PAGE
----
Keeping up with SARS-CoV-2 variants

Constant re-evaluation of primers/probes of SARS-CoV-2 nucleic acid amplification tests

Each time a virus replicates, errors (mutations) occur naturally in the process of copying its genetic material. This is how variants arise.

In the medical world, scientists and epidemiologists are always one step behind in determining whether these changes in the genome allow the virus to spread more easily or affect pathogenicity and disease severity.

The rapid emergence of novel variants and mutant strains of SARS-CoV-2 might inevitably give rise to “escape variants” that are capable of limiting the efficacy of vaccines, pharmaceutical interventions, and diagnostic detection.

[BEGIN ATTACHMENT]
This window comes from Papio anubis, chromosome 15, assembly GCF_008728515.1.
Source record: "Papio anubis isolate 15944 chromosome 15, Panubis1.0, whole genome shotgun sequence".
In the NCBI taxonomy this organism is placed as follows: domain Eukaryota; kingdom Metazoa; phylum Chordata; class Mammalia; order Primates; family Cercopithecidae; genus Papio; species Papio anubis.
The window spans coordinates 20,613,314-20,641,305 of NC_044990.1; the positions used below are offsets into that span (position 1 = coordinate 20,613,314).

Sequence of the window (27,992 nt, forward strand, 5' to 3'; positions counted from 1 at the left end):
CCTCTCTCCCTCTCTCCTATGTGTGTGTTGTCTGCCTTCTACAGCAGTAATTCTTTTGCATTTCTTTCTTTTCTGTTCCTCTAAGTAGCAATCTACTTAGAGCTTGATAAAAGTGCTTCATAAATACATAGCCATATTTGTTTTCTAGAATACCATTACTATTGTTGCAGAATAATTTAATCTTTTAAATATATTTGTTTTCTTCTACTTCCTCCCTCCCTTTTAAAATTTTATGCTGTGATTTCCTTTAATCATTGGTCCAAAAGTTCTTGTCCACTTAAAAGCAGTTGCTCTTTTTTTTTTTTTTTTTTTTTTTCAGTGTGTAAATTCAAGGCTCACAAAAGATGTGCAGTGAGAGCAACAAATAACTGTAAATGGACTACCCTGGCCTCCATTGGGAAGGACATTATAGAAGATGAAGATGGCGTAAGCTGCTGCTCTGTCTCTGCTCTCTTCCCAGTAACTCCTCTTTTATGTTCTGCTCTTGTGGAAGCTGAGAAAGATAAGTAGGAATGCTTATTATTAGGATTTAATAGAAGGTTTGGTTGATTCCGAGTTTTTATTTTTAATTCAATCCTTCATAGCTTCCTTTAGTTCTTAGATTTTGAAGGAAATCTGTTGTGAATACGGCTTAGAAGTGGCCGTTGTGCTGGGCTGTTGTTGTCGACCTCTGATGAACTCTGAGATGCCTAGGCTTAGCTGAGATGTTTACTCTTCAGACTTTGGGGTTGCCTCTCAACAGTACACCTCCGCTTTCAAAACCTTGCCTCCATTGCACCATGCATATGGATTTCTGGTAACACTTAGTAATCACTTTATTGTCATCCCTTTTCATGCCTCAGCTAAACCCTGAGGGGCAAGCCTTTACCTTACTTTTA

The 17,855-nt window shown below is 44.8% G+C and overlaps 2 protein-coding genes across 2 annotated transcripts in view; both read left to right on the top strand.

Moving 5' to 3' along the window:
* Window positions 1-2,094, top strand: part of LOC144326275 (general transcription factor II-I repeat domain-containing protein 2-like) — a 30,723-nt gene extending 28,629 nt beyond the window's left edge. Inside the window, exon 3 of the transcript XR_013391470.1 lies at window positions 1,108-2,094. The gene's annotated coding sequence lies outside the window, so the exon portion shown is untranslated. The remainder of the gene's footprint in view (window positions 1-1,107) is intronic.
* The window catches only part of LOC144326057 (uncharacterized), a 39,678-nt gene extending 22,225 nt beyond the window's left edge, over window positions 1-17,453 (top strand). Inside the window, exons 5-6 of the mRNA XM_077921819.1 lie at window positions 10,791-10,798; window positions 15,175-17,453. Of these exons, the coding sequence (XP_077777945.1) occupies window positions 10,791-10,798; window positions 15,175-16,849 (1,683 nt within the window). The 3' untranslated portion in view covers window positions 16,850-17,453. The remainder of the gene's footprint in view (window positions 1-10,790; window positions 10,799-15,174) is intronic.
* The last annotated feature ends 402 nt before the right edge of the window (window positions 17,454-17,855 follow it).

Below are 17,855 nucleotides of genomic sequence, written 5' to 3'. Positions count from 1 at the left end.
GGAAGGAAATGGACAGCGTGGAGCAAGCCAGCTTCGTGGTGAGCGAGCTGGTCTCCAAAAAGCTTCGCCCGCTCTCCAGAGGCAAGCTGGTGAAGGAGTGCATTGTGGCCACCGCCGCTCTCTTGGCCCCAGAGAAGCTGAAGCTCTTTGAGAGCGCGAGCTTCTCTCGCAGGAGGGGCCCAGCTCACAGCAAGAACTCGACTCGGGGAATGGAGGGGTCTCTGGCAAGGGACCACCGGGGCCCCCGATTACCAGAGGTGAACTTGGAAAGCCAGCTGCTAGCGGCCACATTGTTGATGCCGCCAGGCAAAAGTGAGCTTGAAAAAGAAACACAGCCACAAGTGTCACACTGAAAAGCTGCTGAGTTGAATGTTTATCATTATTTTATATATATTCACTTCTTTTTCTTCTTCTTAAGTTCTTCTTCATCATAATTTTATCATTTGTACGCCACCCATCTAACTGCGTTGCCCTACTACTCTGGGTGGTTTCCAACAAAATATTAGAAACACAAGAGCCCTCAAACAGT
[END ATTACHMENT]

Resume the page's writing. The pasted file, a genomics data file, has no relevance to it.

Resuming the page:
For the area of diagnostics, a recent report by Nayar et al. (2021) estimates that there is a 2% increase/month in the number of mismatches between SARS-CoV-2 RT-PCR primers in use today, and in the genome targets reported over time and spatially.

This highlights the importance of constant re-evaluation of all primers and probes used in commercial SARS-CoV-2 assays and lab-developed tests (LDT) to prevent false-negative results. Assay developers may then update or redesign the primer and probe sequences to ensure "catching" of the latest variants.

Regulatory bodies should also be agile enough to allow for these quick changes in assay modifications by assay manufacturers to be rolled out for in vitro diagnostics use in a safe and timely manner.


Nayar, G., Seabolt, E. E., Kunitomi, M., Agarwal, A., Beck, K. L., Mukherjee, V., & Kaufman, J. H. (2021). Analysis and forecasting of global real time RT-PCR primers and probes for SARS-CoV-2. Scientific reports, 11(1), 8988.